iOS, Android apps to work on Windows soon

03:37 PM | 1 May, 2015
iOS, Android apps to work on Windows soon

The impact will be big and as Microsoft itself is predicting, it could mean well up to 1 billion Windows 10 devices in the next two to three years.

The announcement was made by Executive Vice President Terry Myerson at the company’s Build developer conference in San Francisco.

Microsoft showcased several new features in Windows 10, from new capabilities to scale applications across devices to new ways for developers to build code for Windows 10.

The company further detailed ways in which developers can create a single app that scales across all Windows 10 devices, automatically adapting to different screen sizes. With the Universal Windows Platform, developers can tailor their apps to the unique capabilities of each device, integrate Cortana and Xbox Live into their apps, offer trusted commerce, create holograms, and publish their apps into the Windows Store. Also as part of the Universal Windows Platform, the company shared how apps can scale using Continuum for phones, enabling people to use their phones like PCs for productivity or entertainment.

The Windows Store will also offer a single unified experience for Windows 10 customers across devices and make finding great content easier than ever — across apps, games, music, video and other content.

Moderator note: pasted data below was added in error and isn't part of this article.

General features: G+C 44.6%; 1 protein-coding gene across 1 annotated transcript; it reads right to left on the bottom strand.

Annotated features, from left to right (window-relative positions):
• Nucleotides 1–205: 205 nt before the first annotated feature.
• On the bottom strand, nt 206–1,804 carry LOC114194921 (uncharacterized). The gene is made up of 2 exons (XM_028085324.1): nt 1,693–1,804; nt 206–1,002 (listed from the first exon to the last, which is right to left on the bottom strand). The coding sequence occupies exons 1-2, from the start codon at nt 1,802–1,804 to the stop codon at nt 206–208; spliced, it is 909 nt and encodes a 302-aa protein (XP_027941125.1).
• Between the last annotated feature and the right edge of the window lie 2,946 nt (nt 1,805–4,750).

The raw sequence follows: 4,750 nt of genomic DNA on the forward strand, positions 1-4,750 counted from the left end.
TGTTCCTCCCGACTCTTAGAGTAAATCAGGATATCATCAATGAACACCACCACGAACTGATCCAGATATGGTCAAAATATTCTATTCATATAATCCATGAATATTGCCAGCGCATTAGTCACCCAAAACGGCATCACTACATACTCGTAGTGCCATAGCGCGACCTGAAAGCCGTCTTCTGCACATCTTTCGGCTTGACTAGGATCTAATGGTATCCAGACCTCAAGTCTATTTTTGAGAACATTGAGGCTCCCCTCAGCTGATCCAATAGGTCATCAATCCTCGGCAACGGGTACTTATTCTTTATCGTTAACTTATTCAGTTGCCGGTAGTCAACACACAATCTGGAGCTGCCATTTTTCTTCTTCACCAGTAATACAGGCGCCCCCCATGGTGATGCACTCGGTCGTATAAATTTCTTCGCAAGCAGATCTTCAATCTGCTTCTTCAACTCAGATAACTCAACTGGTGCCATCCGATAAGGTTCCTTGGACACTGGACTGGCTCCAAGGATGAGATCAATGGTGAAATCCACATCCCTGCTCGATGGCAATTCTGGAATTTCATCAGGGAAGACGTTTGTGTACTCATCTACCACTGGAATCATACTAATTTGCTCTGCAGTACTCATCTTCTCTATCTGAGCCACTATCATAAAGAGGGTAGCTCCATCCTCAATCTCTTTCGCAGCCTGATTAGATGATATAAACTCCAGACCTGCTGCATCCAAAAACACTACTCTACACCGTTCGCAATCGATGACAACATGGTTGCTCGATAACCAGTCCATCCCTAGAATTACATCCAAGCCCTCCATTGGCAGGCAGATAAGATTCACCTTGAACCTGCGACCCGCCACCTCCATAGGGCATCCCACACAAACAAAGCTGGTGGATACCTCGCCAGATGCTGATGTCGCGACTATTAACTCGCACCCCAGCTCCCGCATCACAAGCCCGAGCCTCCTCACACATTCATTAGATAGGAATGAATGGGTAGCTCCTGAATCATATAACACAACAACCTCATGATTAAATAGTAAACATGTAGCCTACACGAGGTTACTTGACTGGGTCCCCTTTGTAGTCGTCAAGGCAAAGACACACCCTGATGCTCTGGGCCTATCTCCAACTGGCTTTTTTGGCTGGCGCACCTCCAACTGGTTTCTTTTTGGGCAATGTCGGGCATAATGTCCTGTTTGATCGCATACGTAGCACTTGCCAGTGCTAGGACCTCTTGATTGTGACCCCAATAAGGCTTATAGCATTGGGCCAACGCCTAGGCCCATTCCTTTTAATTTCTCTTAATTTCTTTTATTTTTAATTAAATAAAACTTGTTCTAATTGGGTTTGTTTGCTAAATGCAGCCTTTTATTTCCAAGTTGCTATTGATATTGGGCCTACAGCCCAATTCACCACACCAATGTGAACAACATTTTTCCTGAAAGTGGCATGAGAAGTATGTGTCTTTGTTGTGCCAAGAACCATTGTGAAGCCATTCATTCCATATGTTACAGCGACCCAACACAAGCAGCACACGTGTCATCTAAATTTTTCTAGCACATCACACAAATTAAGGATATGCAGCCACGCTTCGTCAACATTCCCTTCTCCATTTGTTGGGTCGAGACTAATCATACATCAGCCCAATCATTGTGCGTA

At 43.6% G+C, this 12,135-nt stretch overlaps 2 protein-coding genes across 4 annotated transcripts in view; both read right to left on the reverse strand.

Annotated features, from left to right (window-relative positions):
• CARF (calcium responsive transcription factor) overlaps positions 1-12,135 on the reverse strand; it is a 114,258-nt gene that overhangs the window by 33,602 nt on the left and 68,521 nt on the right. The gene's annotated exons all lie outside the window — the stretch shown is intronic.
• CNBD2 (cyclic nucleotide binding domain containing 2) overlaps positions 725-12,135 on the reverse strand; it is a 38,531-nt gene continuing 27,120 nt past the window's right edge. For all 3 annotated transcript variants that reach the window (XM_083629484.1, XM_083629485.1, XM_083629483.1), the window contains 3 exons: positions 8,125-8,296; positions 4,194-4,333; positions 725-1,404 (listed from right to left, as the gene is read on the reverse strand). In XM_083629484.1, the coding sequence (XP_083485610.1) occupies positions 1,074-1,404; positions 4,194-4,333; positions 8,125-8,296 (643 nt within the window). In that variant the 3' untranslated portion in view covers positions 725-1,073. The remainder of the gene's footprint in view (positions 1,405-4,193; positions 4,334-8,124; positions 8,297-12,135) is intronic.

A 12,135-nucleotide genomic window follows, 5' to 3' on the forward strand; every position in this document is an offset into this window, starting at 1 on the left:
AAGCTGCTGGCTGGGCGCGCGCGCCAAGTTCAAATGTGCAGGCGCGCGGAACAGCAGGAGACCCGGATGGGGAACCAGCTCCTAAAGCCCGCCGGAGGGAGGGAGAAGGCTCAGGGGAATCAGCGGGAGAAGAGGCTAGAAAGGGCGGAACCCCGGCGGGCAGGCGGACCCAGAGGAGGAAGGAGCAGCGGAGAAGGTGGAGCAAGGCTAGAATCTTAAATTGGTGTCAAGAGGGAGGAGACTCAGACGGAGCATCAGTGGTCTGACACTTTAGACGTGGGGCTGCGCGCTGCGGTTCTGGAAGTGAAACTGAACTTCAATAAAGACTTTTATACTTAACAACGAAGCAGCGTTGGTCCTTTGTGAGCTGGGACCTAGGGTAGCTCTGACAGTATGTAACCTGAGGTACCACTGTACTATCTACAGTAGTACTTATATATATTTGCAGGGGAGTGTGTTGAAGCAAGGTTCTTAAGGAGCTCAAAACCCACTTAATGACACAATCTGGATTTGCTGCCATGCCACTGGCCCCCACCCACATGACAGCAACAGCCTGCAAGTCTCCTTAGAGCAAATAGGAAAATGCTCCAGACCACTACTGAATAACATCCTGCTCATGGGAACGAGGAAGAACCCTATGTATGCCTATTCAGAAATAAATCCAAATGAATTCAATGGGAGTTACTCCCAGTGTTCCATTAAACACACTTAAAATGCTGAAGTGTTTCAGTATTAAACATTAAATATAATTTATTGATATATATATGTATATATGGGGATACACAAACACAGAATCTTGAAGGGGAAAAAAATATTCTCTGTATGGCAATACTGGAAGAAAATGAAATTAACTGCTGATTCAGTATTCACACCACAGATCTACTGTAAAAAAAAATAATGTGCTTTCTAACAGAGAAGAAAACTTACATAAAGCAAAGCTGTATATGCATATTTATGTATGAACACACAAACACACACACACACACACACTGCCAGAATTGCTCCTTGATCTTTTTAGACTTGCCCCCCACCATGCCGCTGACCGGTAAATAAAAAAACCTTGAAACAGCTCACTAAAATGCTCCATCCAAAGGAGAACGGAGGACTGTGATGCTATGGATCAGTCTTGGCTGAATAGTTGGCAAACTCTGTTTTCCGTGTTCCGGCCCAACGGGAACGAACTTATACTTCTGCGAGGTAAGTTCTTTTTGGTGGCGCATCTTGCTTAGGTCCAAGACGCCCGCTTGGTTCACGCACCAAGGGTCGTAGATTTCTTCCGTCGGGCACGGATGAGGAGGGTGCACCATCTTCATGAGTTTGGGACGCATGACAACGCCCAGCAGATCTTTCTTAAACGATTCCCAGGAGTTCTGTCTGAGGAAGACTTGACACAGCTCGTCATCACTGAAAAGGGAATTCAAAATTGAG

“The Universal Windows Platform enables Continuum. Previously, we’ve demonstrated how Universal Windows apps and the Windows shell transition seamlessly between tablet and PC modes. Today, we showed how Universal Windows apps and Continuum for phones enables a screen to become like a PC,” Myerson said in his blog post.

Windows has always embraced a variety of technologies to build apps. At Build last year, we detailed our support for open source and popular middleware partners, open sourced .NET, and announced native Cordova support in Visual Studio.

The four new SDKs enables developers to start with an existing code base, integrate with the Universal Windows Platform capabilities, and then distribute their new application through the Windows Store to the Windows 10 devices.

The code bases enabled by these SDKs are: Web sites, .NET and Win32, Android Java/C++ and iOS Objective C.

The result Adobe will soon bring their Photoshop Elements and Premier Elements apps to the Windows Store; Candy Crush Saga has already been adopted to Windows Phone. The iOS app came to the Windows market and as Myerson pointed out with very few code modifications, and has earned a 4.5 average rating.